Hall Of Fame
"We’re going to be moving so fast that you have no room for error. It’s going to come down to who comes out on top in
those scrambles." - John Dodson
John Dodson is equal parts Pinky and the Brain.
Nine months ago, prior to his first fight in the UFC’s new flyweight division, the long-time Team Jackson-Winkeljohn representative unveiled his ambitious plans for world domination: three titles in three different weight classes, starting with the flyweight belt.
Like the genius half of the genetically-modified cartoon duo, Dodson was dreaming big, and he had already crafted the blueprint for how to turn his dreams into reality all laid out in his head. He’d start with the flyweight title, and work his way up, sticking around each division long enough to defend the title a couple times and solidify his standing as champion prior to moving up in weight to conquer another weight class.
Like the hyperactive, happy-go-lucky half of the greatest mouse tag team in history, the 28-year-old veteran was also just happy to finally be competing on the biggest stage in the sport, hopeful that he could entertain the masses with his rambunctious brand of fighting.
Saturday night, Dodson will get to indulge both halves of his cartoon alter-egos when he steps onto the biggest stage of his career opposite Demetrious Johnson in a battle for the UFC flyweight title live on FOX.
“Not that many people get to do it. It’s one of the things every fighter dreams about,” admitted Dodson in a deliberate, reflective manner, a departure for the man who usually speaks as quickly as he moves inside the cage. “Not only am I headlining an event – a major event – I’m headlining on national TV. People can go watch it on FOX. Shoot, I get to fight on one of the biggest stages across the globe; not just this nation – across the globe.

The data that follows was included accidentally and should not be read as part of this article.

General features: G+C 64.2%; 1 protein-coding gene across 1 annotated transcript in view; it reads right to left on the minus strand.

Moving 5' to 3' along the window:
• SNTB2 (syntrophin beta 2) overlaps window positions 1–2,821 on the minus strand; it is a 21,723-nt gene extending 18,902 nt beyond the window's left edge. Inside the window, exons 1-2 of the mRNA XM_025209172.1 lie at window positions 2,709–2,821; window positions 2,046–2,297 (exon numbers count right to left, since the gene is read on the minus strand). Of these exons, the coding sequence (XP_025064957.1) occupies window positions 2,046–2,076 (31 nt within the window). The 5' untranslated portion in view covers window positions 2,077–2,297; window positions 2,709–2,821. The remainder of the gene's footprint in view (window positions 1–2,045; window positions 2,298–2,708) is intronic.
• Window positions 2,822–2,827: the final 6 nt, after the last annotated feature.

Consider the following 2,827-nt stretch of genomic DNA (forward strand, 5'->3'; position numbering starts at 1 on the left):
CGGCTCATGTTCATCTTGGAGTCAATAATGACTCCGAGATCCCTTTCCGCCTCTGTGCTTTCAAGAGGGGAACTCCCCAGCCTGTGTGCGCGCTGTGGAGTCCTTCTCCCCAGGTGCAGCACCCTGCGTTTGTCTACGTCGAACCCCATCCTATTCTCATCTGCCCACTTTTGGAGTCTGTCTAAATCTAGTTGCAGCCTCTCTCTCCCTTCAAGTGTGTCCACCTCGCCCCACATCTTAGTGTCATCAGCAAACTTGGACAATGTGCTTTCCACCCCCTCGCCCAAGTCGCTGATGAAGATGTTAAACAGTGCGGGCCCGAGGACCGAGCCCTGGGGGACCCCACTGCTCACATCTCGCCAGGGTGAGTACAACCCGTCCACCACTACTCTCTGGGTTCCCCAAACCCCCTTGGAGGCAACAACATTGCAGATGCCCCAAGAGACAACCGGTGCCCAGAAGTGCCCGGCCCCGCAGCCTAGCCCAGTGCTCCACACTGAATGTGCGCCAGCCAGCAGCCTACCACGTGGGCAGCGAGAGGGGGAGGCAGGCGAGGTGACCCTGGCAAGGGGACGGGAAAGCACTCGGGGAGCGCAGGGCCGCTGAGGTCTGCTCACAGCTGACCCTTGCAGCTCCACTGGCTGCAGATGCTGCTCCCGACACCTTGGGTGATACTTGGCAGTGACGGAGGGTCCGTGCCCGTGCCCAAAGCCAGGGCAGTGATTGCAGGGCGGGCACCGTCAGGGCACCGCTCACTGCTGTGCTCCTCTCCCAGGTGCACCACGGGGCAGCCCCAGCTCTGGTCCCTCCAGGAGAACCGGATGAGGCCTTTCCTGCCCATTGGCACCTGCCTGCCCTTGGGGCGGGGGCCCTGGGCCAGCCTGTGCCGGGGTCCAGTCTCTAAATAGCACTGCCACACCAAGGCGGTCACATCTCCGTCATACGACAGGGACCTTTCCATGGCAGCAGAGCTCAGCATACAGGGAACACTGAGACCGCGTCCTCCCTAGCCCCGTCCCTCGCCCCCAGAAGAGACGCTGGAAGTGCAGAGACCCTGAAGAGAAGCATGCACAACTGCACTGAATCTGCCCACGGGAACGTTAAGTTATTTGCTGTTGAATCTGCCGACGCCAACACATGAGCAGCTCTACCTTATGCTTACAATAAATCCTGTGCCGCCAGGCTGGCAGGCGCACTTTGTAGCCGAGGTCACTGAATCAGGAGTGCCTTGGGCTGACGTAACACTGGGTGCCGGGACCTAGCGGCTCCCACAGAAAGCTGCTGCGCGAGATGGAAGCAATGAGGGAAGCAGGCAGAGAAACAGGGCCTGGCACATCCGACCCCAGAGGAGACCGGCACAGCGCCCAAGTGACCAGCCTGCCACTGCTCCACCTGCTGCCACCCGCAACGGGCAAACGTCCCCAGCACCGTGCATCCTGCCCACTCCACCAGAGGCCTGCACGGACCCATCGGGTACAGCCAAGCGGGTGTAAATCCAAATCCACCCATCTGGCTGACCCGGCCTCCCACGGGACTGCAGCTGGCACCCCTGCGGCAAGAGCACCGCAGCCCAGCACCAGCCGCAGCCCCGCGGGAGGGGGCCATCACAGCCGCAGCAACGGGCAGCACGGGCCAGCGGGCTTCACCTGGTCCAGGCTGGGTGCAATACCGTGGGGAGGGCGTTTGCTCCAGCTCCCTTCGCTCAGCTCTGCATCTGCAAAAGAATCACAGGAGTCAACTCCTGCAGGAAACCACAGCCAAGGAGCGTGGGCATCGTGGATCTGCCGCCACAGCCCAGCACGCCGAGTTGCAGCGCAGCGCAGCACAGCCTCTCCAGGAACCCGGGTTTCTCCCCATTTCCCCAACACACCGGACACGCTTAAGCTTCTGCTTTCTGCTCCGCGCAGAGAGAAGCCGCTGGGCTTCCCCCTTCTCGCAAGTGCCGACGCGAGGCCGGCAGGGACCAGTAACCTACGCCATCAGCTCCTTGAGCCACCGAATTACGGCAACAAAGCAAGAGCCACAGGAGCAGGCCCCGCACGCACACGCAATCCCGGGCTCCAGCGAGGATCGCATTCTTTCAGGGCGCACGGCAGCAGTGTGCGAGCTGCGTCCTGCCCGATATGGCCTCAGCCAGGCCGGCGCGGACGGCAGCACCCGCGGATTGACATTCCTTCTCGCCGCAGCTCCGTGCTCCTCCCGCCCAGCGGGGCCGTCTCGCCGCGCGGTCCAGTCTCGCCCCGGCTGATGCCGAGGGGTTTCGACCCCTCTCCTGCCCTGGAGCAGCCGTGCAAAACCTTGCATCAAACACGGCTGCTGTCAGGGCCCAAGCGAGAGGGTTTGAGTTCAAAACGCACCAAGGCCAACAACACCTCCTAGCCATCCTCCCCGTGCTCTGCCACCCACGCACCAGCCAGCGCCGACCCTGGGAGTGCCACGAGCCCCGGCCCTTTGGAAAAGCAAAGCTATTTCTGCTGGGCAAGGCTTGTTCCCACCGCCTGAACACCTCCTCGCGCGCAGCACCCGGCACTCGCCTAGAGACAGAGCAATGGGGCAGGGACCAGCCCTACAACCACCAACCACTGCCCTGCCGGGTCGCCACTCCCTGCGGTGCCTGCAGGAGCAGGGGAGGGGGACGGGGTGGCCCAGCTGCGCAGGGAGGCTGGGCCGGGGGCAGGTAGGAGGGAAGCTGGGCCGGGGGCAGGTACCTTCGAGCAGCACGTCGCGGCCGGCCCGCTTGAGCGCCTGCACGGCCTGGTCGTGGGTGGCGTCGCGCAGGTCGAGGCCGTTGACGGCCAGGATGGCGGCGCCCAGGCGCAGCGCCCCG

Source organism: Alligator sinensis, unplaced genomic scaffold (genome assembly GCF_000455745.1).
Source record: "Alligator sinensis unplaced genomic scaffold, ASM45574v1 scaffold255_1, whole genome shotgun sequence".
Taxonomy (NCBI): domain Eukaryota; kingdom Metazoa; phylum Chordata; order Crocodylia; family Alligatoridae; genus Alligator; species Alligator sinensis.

“I’m going to go out there with the biggest smile, dancing my way into the Octagon, and enjoying every single moment of it. I don’t know when I’m going to die, but I want to remember this moment forever.”
Getting the chance to fight for a UFC title is something Dodson wasn’t sure he was ever going to get to do in his career.
After being discussed and speculated about for some time, the flyweight division only came to life in the sport’s premier organization last March, when Johnson, Ian McCall, Joseph Benavidez, and Yasuhiro Urushitani ushered in the 125-pound ranks with the semifinal round of a four-man tournament to crown the division’s first champion.
And it was only a little more than a year earlier that the UFC adopted the featherweight and bantamweight classes as well, bringing over the 145- and 135-pound divisions from the WEC, a move that ended up giving Dodson the opening he needed to win his way onto the roster through Season 14 of The Ultimate Fighter.
“I had a lot of ups and downs in this sport,” reflected Dodson, who started his career in 2004. “Coming into the UFC, coming onto The Ultimate Fighter, I always wondered if there was going to be a light at the end of the tunnel for me. I was sitting in the dark wondering where I was going to go, what I was going to do. When the big fights were going to come through? Do I have to go up a weight class? Should I retire and get a real job?